GRIT TV: Citizens United, Iraq, Howard Zinn

 

Obama’s State of the Union speech called for jobs, health care reform, and fighting the influence of corporations on our government processes, but after the past year, many progressives are skeptical that he’ll actually fight. He did include a sharp critique in his speech of the decision of the Supreme Court in Citizens United v. Federal Election Commission, a decision that Steve Cobble called an “intellectually dishonest power grab.”

Cobble, a fellow at the Insitute for Policy Studies, joins us to talk about the state of our union and what people can do to fight the corporate power. Also in studio are Mike Lux, founder of Progressive Strategies and author of The Progressive Revolution: How the Best in America Came to Be, and Lisa Dodson, professor at Boston College and author of The Moral Underground: How Ordinary Americans Subvert an Unfair Economy.

We also speak to Congresswoman Donna Edwards, who has introduced a constitutional amendment that would allow Congress to regulate corporate speech during elections.

Meanwhile, Iceland’s economy suffered one of the worst hits in our most recent global financial crisis, and the country is still struggling. In Dreamland, filmmakers Þorfinnur Guðnason and Andri Snær Magnason ask the question: “What do you own when you have sold everything?”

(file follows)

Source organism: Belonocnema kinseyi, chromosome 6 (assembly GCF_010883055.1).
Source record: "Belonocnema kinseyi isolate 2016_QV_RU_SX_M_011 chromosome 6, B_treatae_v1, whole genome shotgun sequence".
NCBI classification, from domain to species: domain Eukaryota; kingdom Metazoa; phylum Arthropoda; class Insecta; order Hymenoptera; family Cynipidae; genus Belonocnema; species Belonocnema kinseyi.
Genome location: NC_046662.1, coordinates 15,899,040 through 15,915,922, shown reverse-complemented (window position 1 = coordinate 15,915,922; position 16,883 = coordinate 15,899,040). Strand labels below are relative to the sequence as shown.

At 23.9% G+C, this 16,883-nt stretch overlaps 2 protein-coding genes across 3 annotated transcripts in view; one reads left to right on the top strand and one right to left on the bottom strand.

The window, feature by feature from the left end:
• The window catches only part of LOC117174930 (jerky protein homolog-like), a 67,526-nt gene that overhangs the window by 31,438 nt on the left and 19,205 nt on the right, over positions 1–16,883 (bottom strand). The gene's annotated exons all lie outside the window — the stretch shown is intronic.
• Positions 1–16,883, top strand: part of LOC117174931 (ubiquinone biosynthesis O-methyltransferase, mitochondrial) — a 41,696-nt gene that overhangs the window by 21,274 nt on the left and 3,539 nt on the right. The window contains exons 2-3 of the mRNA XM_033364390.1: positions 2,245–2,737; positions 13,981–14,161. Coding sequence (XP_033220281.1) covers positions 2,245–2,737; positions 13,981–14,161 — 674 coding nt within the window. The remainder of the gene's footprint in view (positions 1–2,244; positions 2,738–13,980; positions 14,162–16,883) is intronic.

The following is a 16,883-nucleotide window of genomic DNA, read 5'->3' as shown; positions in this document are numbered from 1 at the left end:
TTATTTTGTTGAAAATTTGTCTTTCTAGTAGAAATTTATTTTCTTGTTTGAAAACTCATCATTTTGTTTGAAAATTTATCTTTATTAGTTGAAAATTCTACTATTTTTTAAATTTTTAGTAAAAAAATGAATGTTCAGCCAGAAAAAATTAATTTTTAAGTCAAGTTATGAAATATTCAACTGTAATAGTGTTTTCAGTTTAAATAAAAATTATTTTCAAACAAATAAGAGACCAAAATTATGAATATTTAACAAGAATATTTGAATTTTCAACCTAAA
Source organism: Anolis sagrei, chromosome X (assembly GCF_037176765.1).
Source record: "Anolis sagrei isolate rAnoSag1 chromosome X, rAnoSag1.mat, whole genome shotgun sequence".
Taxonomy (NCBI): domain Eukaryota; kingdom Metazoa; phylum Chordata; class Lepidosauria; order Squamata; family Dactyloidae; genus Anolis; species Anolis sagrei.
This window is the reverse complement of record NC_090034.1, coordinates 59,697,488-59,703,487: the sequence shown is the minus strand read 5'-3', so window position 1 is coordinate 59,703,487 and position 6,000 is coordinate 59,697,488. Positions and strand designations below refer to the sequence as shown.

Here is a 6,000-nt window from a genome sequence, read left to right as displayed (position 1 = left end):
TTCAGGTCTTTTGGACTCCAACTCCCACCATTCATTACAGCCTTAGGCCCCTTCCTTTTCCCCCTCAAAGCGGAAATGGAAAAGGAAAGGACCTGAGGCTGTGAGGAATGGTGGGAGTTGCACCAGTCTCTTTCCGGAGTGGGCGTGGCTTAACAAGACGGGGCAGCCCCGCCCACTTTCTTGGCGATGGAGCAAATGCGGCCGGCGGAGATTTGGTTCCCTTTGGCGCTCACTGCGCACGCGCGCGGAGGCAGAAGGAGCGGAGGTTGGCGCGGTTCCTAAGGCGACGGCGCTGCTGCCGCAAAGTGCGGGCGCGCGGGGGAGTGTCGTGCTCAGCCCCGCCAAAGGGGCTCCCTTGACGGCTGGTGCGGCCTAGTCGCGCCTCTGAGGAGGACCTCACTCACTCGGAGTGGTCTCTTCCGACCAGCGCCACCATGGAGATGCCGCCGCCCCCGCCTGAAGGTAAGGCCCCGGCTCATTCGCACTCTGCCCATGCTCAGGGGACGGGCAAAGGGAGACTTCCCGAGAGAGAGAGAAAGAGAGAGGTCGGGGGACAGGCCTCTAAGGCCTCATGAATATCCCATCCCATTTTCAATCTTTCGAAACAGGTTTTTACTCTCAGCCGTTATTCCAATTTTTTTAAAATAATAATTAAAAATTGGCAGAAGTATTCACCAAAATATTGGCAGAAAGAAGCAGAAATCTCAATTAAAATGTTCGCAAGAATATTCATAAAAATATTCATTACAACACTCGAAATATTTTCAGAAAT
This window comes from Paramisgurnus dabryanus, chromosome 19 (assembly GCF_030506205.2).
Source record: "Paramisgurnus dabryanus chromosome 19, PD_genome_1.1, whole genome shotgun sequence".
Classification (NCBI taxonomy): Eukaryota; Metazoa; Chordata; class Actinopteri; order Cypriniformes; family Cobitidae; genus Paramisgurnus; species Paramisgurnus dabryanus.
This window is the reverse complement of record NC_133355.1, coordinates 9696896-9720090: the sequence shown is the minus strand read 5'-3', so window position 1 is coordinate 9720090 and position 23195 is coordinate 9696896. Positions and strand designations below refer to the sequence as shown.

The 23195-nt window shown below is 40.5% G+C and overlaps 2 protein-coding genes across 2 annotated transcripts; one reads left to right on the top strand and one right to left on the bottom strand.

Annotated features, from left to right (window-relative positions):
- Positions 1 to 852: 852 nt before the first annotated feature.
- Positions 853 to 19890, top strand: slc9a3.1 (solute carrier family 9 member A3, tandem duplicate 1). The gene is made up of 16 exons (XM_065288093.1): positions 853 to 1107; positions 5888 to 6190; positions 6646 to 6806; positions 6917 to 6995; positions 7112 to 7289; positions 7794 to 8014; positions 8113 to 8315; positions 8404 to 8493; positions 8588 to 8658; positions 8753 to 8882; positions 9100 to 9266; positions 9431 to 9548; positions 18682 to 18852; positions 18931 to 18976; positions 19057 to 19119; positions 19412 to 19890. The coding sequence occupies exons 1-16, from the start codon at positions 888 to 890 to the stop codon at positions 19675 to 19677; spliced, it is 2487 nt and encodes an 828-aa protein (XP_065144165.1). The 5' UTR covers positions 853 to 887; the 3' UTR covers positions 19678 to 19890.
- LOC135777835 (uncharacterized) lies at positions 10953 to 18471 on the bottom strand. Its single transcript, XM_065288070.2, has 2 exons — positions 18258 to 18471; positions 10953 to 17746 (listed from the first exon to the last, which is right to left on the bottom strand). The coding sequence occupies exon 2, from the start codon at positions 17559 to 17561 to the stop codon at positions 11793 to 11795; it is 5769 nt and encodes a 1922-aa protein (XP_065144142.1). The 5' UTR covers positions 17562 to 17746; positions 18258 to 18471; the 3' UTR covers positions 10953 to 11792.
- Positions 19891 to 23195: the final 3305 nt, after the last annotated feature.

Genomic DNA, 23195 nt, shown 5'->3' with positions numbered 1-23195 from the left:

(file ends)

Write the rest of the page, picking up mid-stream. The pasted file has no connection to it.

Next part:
Over in England, the Chilcot Inquiry is doing the kind of in-depth look at the runup to the Iraq war that we can only dream about here in the U.S. To explain what’s going on there–and discuss why we don’t have a similar inquiry–we ask Reginald Keys, who lost his son in the Iraq war and who challenged Tony Blair for Parliament in 2005.  David Swanson, co-founder of AfterDowningStreet.org and author of Daybreak: Undoing the Imperial Presidency and Forming a More Perfect Union, and Esther Armah of WBAI’s Off the Page and Wake Up Call, also join us to discuss the inquiry, the war, and the role of public protest.

Howard Zinn died on January 27th at age 87. He didn’t believe in staying closeted in the academy, though he was a brilliant historian whose book, A People’s History of the United States: 1492 to Present, changed the way many people view history.  Zinn was an inspiration to all of us at GRITtv. He spoke to Laura in 2008, and we re-air that interview now and remember his teachings. Zinn would not want us to mourn–he would want us to organize.

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